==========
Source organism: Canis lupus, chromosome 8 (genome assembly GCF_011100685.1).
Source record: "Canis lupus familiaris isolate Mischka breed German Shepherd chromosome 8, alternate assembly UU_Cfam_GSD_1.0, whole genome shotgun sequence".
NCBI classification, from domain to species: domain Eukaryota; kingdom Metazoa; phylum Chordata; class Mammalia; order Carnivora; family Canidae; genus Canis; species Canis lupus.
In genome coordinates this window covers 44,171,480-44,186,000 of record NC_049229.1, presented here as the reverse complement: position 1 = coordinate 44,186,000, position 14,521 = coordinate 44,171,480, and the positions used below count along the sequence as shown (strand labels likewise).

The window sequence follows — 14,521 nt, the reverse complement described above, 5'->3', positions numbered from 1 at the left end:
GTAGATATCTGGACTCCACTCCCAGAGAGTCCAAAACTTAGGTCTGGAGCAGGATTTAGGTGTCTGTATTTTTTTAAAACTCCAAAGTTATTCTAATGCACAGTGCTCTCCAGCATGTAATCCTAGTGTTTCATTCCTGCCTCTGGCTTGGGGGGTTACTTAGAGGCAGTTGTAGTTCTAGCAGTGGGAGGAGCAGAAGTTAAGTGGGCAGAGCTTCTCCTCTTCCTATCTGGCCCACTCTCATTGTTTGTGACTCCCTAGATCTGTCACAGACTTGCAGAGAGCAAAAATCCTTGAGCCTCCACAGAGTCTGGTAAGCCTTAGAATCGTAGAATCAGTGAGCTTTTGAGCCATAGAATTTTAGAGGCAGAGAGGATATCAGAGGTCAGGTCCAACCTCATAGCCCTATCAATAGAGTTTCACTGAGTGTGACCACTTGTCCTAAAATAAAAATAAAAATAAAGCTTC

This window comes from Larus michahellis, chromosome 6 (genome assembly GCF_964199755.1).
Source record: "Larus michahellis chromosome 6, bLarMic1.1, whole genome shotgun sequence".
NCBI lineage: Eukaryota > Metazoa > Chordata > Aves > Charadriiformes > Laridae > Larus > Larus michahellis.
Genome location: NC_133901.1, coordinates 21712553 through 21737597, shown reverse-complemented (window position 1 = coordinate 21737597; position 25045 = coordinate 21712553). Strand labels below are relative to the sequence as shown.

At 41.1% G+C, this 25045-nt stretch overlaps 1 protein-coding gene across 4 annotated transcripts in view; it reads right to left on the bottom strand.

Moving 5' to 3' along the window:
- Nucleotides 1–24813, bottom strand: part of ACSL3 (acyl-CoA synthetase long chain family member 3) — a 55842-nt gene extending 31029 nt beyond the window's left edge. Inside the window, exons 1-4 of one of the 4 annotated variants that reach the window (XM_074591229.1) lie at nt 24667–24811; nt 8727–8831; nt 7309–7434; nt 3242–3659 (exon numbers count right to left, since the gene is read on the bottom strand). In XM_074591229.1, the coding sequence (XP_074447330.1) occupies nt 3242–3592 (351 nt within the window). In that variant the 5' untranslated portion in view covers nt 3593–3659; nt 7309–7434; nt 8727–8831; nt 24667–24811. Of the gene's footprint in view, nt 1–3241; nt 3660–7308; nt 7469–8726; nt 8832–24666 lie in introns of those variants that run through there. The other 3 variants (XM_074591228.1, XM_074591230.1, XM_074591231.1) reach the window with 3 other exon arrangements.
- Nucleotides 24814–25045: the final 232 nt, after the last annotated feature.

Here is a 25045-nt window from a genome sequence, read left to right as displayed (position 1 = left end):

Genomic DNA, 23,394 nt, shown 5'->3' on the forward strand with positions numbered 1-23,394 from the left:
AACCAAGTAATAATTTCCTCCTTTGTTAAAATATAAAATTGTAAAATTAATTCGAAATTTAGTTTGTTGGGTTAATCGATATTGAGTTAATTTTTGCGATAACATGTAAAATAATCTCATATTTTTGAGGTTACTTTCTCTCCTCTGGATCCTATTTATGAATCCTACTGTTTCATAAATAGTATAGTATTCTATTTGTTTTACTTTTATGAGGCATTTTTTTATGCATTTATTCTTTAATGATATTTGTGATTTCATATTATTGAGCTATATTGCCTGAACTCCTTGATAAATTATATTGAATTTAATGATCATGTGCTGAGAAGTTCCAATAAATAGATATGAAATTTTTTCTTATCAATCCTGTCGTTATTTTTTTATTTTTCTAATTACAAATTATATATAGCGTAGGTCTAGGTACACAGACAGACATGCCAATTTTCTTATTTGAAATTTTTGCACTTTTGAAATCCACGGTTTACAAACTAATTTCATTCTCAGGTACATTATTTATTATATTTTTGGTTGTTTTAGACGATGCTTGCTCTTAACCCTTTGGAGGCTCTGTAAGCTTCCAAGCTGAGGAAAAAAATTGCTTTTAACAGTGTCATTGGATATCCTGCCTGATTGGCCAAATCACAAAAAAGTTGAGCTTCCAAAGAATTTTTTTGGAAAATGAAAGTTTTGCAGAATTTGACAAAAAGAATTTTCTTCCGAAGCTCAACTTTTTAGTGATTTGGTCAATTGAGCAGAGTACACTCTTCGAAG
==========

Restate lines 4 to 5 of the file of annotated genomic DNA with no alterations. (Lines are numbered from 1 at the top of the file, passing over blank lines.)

In genome coordinates this window covers 44,171,480-44,186,000 of record NC_049229.1, presented here as the reverse complement: position 1 = coordinate 44,186,000, position 14,521 = coordinate 44,171,480, and the positions used below count along the sequence as shown (strand labels likewise).

The window sequence follows — 14,521 nt, the reverse complement described above, 5'->3', positions numbered from 1 at the left end: